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How to Prevent Kinks in Attaching Curved Flextrack to Turnouts with Insulated Rail Joiners

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How to Prevent Kinks in Attaching Curved Flextrack to Turnouts with Insulated Rail Joiners
Posted by Big Daddy Dean on Tuesday, April 12, 2016 3:58 PM

I have several places on my layout where a curved section of flextrack attaches to an Electrofrog turnout. When this is on the point end of the turnout, I can use a normal metal track joiner and solder the connection to prevent any kinks from forming. I solder all connections on curves anyway for this reason. However on the frog end of the turnout, for proper DCC operation I have to use Insulating Rail Joiners on the frog rails. How do I prevent a kink there since I can't solder the rail connection? Plastic IRJs aren't strong enough to prevent this type of problem. Is soldering the stock rail of each path enough to prevent kinks?

FYI, I'm not worried about replacing turnouts since if needed I can cut them out with a Dremel tool and flick off the cut metal rail joiners with a soldering iron. I haven't done it yet but I assume I can then put the turnout back by adding new IRJs at the frog end, sliding that end in first, then slipping new metal rail joiners on the other (point) end fully onto the rails, dropping in that end of the switch, sliding the rail joiners back into place and soldering them in. Comments?

I'm using Peco Code 83 track and Electrofrog turnouts mounted on cork. I am leaving expansion joints in other places on sections of straight track, but I have a relatively stable location regarding temperature and humidity so am not that worried about expansion / contraction.

 

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Posted by sschnabl on Wednesday, April 13, 2016 12:32 PM

I don't know how much room you have, but if you can have the flex track go straight for a bit past the frog, then curve, that little bit might be enough to hold the rails in alignment with the turnout. 

Scott

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Posted by richhotrain on Wednesday, April 13, 2016 1:01 PM

Solder a metal rail joiner on the frog end of the Electrofrog to avoid a kink. Then, use your Dremel to cut a gap on the inner frog rail on the Electrofrog turnout.

Rich

Alton Junction

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Posted by Big Daddy Dean on Wednesday, April 13, 2016 2:18 PM

Ah!!! Perfect. I KNEW there was a good solution to this.  Thanks.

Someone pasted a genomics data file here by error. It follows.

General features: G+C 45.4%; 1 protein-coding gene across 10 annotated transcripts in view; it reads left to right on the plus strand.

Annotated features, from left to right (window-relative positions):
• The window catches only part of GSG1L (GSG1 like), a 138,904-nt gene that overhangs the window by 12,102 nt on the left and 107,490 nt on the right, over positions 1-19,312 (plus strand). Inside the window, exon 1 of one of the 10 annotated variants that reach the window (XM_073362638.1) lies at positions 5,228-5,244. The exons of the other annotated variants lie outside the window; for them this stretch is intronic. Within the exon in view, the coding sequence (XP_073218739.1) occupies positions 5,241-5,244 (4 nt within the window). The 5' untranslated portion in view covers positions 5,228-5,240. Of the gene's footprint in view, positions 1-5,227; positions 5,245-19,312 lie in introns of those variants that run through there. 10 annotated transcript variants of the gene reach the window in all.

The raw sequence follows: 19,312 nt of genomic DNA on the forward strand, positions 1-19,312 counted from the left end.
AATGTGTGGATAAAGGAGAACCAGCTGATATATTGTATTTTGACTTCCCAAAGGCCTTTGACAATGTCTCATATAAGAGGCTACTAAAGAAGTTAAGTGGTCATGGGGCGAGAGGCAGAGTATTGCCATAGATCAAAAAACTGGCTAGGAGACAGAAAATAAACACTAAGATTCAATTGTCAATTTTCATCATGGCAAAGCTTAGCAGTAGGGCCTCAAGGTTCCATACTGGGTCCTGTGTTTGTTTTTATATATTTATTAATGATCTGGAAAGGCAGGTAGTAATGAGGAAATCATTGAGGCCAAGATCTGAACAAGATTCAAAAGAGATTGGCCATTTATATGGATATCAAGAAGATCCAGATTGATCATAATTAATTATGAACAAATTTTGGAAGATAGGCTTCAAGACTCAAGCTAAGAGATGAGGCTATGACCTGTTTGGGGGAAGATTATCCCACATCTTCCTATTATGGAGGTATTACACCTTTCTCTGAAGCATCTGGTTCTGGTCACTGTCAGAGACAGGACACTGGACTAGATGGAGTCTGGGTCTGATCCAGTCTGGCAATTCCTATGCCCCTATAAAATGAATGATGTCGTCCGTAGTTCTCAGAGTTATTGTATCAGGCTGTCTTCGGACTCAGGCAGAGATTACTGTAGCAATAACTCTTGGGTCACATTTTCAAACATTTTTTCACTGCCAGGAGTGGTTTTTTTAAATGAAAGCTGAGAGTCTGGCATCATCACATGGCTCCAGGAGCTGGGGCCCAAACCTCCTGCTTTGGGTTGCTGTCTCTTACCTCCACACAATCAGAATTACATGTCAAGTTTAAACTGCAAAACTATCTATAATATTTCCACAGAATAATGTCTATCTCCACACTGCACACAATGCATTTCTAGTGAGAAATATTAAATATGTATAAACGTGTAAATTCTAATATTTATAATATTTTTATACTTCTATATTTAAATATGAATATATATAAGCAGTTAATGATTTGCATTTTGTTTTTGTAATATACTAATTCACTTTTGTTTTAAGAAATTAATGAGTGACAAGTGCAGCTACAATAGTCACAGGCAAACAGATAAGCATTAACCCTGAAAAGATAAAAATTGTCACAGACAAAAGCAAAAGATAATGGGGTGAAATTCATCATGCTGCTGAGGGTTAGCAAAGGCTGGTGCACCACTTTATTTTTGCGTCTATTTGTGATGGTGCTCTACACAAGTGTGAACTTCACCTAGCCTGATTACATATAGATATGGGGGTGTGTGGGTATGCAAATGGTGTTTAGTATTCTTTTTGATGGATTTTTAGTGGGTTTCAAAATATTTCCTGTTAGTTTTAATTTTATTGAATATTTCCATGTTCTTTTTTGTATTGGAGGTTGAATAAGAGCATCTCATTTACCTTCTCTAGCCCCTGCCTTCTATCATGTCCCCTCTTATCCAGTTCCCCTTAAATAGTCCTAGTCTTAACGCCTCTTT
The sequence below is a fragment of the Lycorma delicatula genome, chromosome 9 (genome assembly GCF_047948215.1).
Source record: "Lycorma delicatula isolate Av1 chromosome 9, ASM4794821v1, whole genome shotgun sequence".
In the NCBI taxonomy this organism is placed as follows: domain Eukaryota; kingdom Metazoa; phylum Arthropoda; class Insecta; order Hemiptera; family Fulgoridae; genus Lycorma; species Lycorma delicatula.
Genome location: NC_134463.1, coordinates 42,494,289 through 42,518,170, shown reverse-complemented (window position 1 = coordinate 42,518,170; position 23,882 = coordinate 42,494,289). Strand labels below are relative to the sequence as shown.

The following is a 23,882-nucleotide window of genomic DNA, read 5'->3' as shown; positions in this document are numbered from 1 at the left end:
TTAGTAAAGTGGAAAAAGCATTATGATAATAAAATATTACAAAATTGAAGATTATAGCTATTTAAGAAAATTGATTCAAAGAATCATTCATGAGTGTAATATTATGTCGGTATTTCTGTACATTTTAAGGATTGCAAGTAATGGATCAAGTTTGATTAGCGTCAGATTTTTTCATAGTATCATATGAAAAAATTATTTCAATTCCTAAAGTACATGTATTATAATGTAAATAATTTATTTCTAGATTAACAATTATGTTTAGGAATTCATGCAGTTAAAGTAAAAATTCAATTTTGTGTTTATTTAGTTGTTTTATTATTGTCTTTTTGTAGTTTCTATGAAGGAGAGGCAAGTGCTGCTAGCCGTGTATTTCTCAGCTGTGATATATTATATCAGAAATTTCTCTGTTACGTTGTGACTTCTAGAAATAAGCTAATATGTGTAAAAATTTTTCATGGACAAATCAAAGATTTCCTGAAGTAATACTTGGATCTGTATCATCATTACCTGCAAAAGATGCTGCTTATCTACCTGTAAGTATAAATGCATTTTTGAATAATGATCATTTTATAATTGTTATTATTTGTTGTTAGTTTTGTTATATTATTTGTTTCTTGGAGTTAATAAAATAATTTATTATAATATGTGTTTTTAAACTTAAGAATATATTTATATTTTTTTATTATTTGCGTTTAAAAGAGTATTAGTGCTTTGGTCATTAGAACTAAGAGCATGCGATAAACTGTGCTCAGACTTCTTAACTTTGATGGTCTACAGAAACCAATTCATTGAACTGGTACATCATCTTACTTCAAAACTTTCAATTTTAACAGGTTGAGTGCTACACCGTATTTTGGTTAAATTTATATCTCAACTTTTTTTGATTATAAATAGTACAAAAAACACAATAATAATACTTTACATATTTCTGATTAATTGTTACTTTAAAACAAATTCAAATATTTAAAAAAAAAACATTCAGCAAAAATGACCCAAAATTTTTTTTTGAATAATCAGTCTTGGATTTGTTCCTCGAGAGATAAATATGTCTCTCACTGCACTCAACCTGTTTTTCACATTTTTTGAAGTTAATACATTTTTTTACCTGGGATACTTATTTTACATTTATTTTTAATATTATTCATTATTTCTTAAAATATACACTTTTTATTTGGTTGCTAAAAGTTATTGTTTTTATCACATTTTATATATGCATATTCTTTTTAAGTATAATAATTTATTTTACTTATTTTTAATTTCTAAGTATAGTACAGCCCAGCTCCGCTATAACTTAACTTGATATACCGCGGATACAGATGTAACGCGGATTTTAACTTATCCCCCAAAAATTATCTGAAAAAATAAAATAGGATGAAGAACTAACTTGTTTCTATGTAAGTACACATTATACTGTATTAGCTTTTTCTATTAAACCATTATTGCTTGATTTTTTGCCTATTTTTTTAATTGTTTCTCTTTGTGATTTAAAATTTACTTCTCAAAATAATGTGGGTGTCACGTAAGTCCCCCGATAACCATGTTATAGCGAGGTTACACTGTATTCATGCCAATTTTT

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Posted by tomikawaTT on Wednesday, April 13, 2016 5:25 PM

To avoid kinks, pre-bend the flex track to the desired radius.  Even super-flexible Atlas flex can be brought down to the desired radius by tightening it up to a smaller radius and letting it relax.  It may be necessary to use a pair of pliers in persuader mode to get the last few inches of the rail to curve to spec.

The problem you cite is one of my reasons for going all hand-laid.  Those six rail joints are ideally sited to cause problems, so I simply avoid having them there.

Chuck (Modeling Central Japan in September, 1964)

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Posted by UNCLEBUTCH on Wednesday, April 13, 2016 5:44 PM

I have 2in foam, I make long spicks from a large paper clip. Spike the track well. the first 2/3 in. then curve as needed. When all is good, raise track just enough to slip a little caulk under, add weigh, won't go anywhere after that

works for me

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Posted by hon30critter on Wednesday, April 13, 2016 8:06 PM

Hey Big Daddy Dean!

Welcome to the forums!!    Welcome

Do what both Rich and Chuck said. Put a bend in the flex track, then solder it to the turnout, then cut a gap between the frog and the flex track. It wouldn't hurt to fill the gap with epoxy or styrene.

The reason for pre-bending the flex track is so it doesn't exert sideways force on the short piece of track that is left between the flex track and the gap before the frog. There will only be a few tie plates holding that piece in place so putting a lot of force on it is asking for trouble.

Dave

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Posted by SouthPenn on Wednesday, April 13, 2016 8:11 PM